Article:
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[597] decided to draw off,1 and, at 10 P. M., commenced the movement; which ended with our whole army back in its intrenchments before Petersburg, and thence westward to Warren's works, covering not only the Weldon railroad, but the Vaughan and Squirrel Level highways. Thus, while our several advances on the left had been achieved at heavy cost, the following movement, wherein we had the advantage in the fighting and in losses, gave us no foot of ground whatever.

Butler's advance on our farthest right, being in the nature of a feint, had effected nothing but a distraction of the enemy's attention, and this at considerable cost.

Here ended, practically, for the year 1864, Grant's determined, persistent, sanguinary campaign against Lee's army and Richmond: and the following tabular statement of the losses endured by the Army of the Potomac, having been furnished by one of Gen. Grant's staff to the author of “Grant and his campaigns,” can not be plausibly suspected of exaggerating them:

Tabular Statement of Casualties in the Army of the Potomac, from May 5, 1864, to November 1, 1864.

Officers.Enlisted Men.Officers.Enlisted Men.Officers.Enlisted Men.
WildernessMay 5 to 122698,0191,01718,2611776,66729,410
SpottsylvaniaMay 12 to 211142,0322597,6973124810,881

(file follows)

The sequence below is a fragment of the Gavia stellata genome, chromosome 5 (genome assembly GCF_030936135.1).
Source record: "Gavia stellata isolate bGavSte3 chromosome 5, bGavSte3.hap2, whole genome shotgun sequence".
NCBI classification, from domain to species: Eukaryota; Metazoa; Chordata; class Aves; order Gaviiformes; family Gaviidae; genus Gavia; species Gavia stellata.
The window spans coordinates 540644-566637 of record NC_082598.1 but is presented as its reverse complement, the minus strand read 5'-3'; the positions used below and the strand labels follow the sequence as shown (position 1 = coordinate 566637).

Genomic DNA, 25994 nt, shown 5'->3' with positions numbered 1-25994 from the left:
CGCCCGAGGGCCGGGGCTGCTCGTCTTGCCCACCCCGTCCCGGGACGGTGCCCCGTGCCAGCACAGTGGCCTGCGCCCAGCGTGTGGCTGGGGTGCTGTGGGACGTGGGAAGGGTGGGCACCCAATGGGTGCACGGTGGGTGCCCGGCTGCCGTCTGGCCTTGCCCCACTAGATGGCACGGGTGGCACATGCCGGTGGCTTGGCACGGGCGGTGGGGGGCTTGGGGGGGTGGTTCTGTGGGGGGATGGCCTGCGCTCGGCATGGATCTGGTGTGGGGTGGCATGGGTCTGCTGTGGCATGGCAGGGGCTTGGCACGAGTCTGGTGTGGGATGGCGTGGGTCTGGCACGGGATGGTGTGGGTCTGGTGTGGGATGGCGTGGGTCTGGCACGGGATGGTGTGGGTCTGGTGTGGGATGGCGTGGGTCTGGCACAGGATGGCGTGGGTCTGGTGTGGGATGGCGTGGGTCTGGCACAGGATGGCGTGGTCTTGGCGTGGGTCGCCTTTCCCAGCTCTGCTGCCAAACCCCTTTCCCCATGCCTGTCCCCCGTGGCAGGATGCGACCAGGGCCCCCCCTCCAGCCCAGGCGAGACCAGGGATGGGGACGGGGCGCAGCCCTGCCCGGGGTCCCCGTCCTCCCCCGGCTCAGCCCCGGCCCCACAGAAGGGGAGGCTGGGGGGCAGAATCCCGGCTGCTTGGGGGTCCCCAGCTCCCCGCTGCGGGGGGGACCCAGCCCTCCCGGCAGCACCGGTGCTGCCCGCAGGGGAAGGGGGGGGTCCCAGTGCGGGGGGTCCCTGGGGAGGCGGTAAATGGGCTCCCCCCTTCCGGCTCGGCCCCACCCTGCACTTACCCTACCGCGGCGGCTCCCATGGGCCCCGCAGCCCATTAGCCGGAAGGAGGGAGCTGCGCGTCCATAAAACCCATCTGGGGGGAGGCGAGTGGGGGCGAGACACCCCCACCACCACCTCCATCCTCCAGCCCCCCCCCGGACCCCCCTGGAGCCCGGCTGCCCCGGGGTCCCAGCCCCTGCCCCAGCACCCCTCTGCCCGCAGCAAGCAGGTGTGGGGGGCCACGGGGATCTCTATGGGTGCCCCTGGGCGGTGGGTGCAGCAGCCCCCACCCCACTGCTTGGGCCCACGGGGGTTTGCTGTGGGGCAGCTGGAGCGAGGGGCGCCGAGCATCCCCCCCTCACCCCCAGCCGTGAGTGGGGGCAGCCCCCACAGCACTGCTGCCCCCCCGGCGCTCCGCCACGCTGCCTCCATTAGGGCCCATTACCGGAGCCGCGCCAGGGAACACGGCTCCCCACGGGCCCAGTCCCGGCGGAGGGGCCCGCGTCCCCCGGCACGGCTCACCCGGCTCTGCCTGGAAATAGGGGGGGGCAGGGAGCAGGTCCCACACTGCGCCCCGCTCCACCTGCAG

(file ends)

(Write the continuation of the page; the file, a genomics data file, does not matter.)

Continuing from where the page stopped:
North AnnaMay 21 to 3112138671,06333241,607
Cold HarborJune 1 to 101441,5614218,621512,35518,158
PetersburgJune 10 to 20851,1183616,492461,5689,665
DittoJune 20 to July 30295761202,3741082,1095,316
DittoJuly 30473721241,555911,8194,008
TrenchesAugust 1 to 181012858626145868
Weldon RailroadAugust 18 to 21211911001,0551043,0724,543
Reams's StationAugust 25249362484951,6742,432
Peeble's FarmSept. 30 to Oct. 11212910738561,7002,685
TrenchesAug. 18 to Oct. 8013284911,21448002,417
Boydton Plank-roadOctober 27 to 28161406698186191,902

note.--The first line of the above table includes several days' desperate fighting at Spottsylvania, in which our losses were fully 10,000. Our actual losses in the Wilderness were rather under than over 20,000, and at Spottsylvania just about as many. These corrections, however, make no difference in the aggregates given above.

Whether the foregoing returns of losses do or do not include those of Burnside's (9th) corps before it was formally incorporated with the Army of the Potomac, is not stated; but, as they do not include the losses in the Army of the James, it is safe to conclude that the killed, wounded, and missing of 1864, in our armies operating directly for the reduction of Richmond, reached the appalling aggregate of 100,000 men. If we assume that, of nearly 54,000 wounded and 24,000 missing (most of the latter prisoners, of whom few of the able-bodied were exchanged during that year), 30,000 recovered of their wounds, or were recaptured, or escaped from the enemy, it leaves our net losses in that campaign not less than 70,000. The enemy's net loss, including 15,373 prisoners, after deducting the wounded who recovered and returned to their colors, we may safely estimate at 40,000, though they would doubtless make it less. During

1 Heth says that, if he had remained, he would have been attacked next morning by 15,000 infantry and Hampton's cavalry. His lack of ammunition compelled withdrawal.

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